Montana’s Mummy Dinosaur. How scientists found 77-million-year-old Brachylophosaurus INTACT

A 77 million year old dinosaur fossil was found in Montana’s Missouri River Country. What makes this dinosaur so exceptional is the preservation of skin and internal organs. Dinosaur enthusiasts are encouraged to visit the land Leo called home.

Move over Leonardo DaVinci! There’s a new Leo on the block, and he’s old, really old. Leonardo the Dinosaur roamed the lush wetlands of what is now Montana’s Missouri River Country 77 million years ago.

On July 27, 2000 an expedition was searching for dinosaur fossils near Malta, Montana. What they discovered was the find of a lifetime. Leonardo, the mummified dinosaur, was a young Brachylophosaurus. The giant fossil was named for graffiti near the site that says “Leonard Webb loves Geneva Jordan 1916.” Leonardo is one of only four Brachylophosaurus to be unearthed. A Brachylophosaurus is a plant-eating, duckbilled, two-legged dinosaur. Scientists believe Leonardo was three or four years old when he died. He would have been over 20 feet long and weighed in at more than 2,000 pounds.

The thing that makes Leonardo a truly extraordinary dinosaur is how well-preserved he is. This age-defying dinosaur still has 90% of his skin, and is only missing a bit of his head and tail. In addition to his skin, the contents of Leonardo’s stomach have been preserved. Scientists even know what Leo ate for his last meal; his stomach mainly contains leaves from ferns, magnolias and conifers. X-rays from Leo show the first evidence of dinosaur organs. The Guinness Book of World Records lists Leonardo as the best-preserved dinosaur ever discovered.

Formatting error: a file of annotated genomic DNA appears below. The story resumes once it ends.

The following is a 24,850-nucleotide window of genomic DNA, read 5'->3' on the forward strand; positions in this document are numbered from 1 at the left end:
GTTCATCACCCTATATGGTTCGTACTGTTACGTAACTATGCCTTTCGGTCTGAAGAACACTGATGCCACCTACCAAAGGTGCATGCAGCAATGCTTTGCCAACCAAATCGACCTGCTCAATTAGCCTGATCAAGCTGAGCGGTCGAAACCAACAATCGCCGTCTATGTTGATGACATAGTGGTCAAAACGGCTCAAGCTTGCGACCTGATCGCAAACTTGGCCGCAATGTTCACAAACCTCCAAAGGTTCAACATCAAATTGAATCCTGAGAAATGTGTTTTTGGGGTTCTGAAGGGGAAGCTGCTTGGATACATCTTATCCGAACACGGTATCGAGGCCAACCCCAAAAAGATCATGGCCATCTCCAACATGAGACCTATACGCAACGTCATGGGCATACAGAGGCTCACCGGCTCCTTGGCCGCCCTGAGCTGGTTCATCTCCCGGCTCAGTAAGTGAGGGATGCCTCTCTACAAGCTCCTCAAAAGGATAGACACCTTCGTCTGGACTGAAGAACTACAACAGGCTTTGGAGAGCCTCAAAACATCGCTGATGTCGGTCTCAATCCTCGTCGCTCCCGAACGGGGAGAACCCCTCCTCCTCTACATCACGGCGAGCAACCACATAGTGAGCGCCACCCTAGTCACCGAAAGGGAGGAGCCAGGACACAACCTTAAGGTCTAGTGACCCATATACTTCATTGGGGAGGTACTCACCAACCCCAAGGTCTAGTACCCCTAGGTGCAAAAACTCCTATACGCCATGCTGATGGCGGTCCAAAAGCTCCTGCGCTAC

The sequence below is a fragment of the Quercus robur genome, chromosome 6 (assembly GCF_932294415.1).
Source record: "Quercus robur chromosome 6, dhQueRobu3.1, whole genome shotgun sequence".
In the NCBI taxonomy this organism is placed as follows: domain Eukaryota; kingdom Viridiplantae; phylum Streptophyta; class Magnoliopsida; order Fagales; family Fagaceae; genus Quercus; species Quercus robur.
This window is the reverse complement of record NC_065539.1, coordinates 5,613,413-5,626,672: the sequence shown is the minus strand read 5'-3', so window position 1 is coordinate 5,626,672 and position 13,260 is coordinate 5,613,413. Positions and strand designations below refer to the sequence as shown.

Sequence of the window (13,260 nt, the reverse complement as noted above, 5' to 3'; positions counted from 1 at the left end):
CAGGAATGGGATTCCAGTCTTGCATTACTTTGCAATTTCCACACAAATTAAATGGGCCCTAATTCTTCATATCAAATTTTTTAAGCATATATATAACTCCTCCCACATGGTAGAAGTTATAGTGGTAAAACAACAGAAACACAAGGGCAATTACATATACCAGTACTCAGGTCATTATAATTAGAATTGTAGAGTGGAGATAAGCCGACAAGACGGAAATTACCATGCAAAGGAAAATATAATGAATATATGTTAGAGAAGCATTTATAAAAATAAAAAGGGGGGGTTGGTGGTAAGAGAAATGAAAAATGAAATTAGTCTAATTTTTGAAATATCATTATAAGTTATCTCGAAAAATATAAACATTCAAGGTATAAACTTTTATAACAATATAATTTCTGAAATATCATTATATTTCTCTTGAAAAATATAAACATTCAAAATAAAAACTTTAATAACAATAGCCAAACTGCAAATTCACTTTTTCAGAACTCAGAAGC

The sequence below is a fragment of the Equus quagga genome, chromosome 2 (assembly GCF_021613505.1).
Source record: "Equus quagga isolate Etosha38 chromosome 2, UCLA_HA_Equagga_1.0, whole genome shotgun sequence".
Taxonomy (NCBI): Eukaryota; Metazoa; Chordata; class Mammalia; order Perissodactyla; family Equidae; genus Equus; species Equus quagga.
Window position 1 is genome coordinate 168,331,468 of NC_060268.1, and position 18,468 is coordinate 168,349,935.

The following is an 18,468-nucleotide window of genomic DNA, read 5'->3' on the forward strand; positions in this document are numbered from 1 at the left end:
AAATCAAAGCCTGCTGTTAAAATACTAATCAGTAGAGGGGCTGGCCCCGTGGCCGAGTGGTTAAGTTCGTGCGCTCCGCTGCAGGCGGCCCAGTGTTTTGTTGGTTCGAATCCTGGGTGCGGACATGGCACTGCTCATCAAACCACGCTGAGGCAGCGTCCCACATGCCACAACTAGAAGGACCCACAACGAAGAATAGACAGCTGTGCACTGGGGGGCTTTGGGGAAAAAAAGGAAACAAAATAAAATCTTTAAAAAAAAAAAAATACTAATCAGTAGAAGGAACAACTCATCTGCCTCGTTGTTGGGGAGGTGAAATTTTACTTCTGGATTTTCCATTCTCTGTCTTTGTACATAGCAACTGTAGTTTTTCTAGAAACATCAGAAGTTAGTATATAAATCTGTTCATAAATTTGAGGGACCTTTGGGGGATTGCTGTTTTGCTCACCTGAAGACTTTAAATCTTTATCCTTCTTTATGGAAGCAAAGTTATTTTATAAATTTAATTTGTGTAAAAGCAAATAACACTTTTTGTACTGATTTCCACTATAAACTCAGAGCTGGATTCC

It took a team of over 25 volunteers to remove Leo from his grave in Montana’s Missouri River Country. The workforce included paleontologists, geologists, paleolife artists and many others interested in paleontology. The block of fossilized earth where Leonardo now resides tops the scales at over 65 tons. After being unearthed, Leo was transported to the Great Plains Dinosaur Museum and Field Station in Malta.

In summer 2008, Leonardo was carefully packed up and moved to Houston. He was photographed under the high-power microscopes and state of the art x-ray systems at NASA. The Houston Museum of Natural Science created an exhibit called “Dinosaur Mummy CSI: Cretaceous Science Investigation.” Leonardo is the star of the display that also features a number of smaller dinosaur fossils. Leo will return to his home territory and the Great Plains Dinosaur Museum and Field Station in Fall 2010. In the meantime, visitors are encouraged to visit Leo’s birthplace to see where the giant beast roamed the earth while he was alive.

Leonardo is just one of the many dinosaur fossils to be found in the heart of Missouri River Country. Millions of years ago the landscape was a lush area many different dinosaur species called home. Now Missouri River Country is a hotbed for discovering new fossils. Dinosaur lovers are invited to visit the area where so many of the giant beasts are being discovered. The landscape has changed since the days of Leonardo, but Missouri River Country is still a land unlike any other. It’s a destination that calls out to all those interested in paleontology.